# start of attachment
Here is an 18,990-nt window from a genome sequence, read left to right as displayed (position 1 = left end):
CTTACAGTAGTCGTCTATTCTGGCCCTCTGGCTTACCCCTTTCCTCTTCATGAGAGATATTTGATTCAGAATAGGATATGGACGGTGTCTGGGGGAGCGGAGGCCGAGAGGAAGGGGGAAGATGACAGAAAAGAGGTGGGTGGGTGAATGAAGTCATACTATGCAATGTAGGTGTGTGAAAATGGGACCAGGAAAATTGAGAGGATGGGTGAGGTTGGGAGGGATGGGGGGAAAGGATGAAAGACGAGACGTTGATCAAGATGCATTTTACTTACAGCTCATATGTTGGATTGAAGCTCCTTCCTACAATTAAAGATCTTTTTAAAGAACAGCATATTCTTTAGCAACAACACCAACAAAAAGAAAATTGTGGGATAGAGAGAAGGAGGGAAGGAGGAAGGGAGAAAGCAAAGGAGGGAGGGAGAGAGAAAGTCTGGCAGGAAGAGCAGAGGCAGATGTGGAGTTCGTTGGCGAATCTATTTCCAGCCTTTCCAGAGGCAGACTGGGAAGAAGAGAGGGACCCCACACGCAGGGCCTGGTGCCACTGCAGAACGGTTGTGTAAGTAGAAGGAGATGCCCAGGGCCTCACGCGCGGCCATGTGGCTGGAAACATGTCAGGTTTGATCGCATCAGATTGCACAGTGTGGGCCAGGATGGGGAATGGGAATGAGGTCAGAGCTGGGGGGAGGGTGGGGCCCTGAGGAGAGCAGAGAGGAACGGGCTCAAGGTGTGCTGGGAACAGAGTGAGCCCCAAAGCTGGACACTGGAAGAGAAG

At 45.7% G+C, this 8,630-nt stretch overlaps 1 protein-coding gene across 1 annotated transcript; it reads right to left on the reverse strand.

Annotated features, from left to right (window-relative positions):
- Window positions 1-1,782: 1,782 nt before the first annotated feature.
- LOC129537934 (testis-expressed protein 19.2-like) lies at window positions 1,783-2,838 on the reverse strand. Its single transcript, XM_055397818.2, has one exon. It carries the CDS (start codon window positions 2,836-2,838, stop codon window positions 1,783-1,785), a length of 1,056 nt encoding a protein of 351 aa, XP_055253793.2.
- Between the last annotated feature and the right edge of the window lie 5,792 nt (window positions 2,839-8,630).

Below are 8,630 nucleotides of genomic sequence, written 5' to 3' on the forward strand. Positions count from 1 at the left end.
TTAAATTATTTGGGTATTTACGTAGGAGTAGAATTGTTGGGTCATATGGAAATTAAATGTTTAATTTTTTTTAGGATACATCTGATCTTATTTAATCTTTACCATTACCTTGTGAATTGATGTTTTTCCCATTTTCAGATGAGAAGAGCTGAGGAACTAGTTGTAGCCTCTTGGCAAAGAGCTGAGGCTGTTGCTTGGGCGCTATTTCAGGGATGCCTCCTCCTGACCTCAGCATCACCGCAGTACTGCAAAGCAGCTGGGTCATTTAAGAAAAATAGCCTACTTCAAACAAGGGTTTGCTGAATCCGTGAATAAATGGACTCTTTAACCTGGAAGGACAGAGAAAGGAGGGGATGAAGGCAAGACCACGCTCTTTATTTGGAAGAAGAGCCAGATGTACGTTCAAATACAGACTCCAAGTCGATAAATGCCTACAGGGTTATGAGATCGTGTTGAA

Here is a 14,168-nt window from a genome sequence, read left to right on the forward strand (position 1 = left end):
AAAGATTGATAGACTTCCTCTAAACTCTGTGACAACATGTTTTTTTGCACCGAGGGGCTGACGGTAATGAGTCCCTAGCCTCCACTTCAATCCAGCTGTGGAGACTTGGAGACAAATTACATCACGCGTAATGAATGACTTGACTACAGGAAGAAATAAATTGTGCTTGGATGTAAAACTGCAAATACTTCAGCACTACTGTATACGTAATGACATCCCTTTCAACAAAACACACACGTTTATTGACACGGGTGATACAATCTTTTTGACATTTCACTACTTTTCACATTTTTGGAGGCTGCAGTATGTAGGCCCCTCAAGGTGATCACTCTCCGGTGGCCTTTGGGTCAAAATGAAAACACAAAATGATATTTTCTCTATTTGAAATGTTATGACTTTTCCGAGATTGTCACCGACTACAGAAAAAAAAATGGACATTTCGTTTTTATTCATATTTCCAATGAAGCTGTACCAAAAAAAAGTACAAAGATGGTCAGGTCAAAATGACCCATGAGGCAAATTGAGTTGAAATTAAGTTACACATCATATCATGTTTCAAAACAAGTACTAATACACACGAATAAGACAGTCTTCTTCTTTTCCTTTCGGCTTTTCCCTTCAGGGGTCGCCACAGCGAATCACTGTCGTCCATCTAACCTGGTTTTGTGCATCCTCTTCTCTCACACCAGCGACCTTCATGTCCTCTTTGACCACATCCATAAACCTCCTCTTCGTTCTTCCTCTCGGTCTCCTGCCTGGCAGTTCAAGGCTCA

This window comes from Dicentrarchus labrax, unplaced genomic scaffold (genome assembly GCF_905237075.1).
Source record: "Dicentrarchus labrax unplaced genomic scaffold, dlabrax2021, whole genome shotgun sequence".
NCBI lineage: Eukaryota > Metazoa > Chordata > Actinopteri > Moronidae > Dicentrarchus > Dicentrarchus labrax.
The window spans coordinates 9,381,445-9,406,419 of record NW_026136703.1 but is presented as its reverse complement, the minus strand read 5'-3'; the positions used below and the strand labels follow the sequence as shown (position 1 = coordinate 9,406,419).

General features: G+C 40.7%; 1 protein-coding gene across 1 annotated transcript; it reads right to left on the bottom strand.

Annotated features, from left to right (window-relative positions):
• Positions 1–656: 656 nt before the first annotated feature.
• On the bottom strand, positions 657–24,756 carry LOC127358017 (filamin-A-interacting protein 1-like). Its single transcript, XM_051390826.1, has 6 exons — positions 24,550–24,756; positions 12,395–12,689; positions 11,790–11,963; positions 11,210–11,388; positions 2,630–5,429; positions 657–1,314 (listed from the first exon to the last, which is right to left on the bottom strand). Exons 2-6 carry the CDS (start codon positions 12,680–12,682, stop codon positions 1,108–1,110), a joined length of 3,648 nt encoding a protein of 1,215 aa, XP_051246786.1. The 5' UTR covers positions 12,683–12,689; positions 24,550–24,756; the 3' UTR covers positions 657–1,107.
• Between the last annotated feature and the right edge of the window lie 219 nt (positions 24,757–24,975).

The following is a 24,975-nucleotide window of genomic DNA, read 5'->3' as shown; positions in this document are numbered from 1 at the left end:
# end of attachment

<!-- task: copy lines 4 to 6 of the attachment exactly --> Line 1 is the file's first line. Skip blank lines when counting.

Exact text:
Annotated features, from left to right (window-relative positions):
- Window positions 1-1,782: 1,782 nt before the first annotated feature.
- LOC129537934 (testis-expressed protein 19.2-like) lies at window positions 1,783-2,838 on the reverse strand. Its single transcript, XM_055397818.2, has one exon. It carries the CDS (start codon window positions 2,836-2,838, stop codon window positions 1,783-1,785), a length of 1,056 nt encoding a protein of 351 aa, XP_055253793.2.